Multiple and mass introductions from limited origins: genetic diversity and structure of Solidago altissima in the native and invaded range.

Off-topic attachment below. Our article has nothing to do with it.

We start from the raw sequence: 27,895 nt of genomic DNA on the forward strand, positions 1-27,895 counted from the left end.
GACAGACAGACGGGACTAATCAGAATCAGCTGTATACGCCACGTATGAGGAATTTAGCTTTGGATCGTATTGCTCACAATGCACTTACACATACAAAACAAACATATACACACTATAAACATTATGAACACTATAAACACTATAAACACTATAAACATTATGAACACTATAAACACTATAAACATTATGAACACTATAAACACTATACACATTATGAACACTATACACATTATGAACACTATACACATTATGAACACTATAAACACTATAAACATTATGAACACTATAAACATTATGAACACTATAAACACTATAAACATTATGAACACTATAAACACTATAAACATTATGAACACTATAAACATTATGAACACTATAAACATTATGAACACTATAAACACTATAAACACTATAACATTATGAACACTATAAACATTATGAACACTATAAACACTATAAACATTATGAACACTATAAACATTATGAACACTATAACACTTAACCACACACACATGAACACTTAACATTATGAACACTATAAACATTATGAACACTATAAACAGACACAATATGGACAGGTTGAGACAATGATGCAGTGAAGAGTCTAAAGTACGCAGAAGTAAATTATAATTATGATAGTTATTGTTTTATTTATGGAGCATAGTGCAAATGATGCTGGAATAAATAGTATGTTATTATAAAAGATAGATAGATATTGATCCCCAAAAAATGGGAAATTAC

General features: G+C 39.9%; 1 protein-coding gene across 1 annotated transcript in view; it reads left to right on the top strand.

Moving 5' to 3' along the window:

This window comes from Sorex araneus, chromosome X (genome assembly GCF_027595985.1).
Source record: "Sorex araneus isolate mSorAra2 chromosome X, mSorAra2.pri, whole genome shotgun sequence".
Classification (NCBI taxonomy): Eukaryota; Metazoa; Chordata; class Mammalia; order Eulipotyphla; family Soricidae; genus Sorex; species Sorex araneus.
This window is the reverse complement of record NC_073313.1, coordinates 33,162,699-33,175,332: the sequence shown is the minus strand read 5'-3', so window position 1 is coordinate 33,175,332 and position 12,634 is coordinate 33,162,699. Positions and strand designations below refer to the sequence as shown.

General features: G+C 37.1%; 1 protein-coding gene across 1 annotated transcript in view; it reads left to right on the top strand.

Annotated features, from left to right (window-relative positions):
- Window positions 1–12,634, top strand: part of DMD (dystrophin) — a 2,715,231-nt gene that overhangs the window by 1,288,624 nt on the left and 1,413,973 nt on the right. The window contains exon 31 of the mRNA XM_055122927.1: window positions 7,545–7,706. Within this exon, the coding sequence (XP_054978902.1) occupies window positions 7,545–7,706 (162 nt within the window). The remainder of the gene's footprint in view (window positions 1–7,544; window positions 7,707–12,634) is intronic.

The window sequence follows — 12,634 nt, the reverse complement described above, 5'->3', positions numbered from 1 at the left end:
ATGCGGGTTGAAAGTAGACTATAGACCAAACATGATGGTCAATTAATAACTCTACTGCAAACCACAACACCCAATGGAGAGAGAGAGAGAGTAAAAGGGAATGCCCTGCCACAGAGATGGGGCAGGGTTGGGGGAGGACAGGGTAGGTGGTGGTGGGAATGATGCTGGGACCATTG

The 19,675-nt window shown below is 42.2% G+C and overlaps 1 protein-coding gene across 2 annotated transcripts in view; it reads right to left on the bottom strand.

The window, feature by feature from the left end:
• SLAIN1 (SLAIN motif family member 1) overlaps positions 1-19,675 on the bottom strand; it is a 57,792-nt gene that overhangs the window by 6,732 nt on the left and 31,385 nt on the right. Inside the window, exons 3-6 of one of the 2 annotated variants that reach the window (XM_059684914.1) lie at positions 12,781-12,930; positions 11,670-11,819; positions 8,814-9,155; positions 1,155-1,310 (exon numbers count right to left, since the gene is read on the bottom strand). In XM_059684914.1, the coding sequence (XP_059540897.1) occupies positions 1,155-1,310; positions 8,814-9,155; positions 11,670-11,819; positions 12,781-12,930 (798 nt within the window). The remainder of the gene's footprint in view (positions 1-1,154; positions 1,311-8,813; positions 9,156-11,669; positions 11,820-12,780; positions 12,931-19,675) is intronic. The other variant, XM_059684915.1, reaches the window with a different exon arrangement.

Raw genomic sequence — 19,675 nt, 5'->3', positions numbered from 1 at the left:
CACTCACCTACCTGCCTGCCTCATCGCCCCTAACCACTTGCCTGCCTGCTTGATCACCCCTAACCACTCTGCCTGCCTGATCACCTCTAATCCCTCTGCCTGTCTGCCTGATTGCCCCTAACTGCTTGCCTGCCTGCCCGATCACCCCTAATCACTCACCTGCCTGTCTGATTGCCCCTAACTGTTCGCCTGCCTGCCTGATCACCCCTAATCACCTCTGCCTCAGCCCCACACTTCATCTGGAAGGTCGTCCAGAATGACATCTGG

Understanding the origins and diversity of invasive species can reveal introduction and invasion pathways, and inform an effective management of invasive species. Tall goldenrod, Solidago altissima, is a herbaceous perennial plant native to North America and it has become a widespread invasive weed in East Asian countries. We used microsatellite and chloroplast DNA markers to obtain information on neutral processes and on genetic diversity in native and invaded populations of S. altissima and to infer how it invaded and spread in Japan. We found that introduced (n=12) and native (n=20) populations had similar levels of genetic diversity at nuclear SSR loci. Genetic structure analysis indicated that at least two independent colonization events gave rise to current S. altissima populations in Japan. The majority (68%) of the Japanese S. altissima were genetically similar and likely shared a common origin from a single or a small number of populations from the southern USA populations, while the populations in Hokkaido were suggested to arise from a different source. Our results suggest that multiple and mass introductions have contributed to the persistence and rapid adaptation of S. altissima promoting its widespread establishment throughout Japan.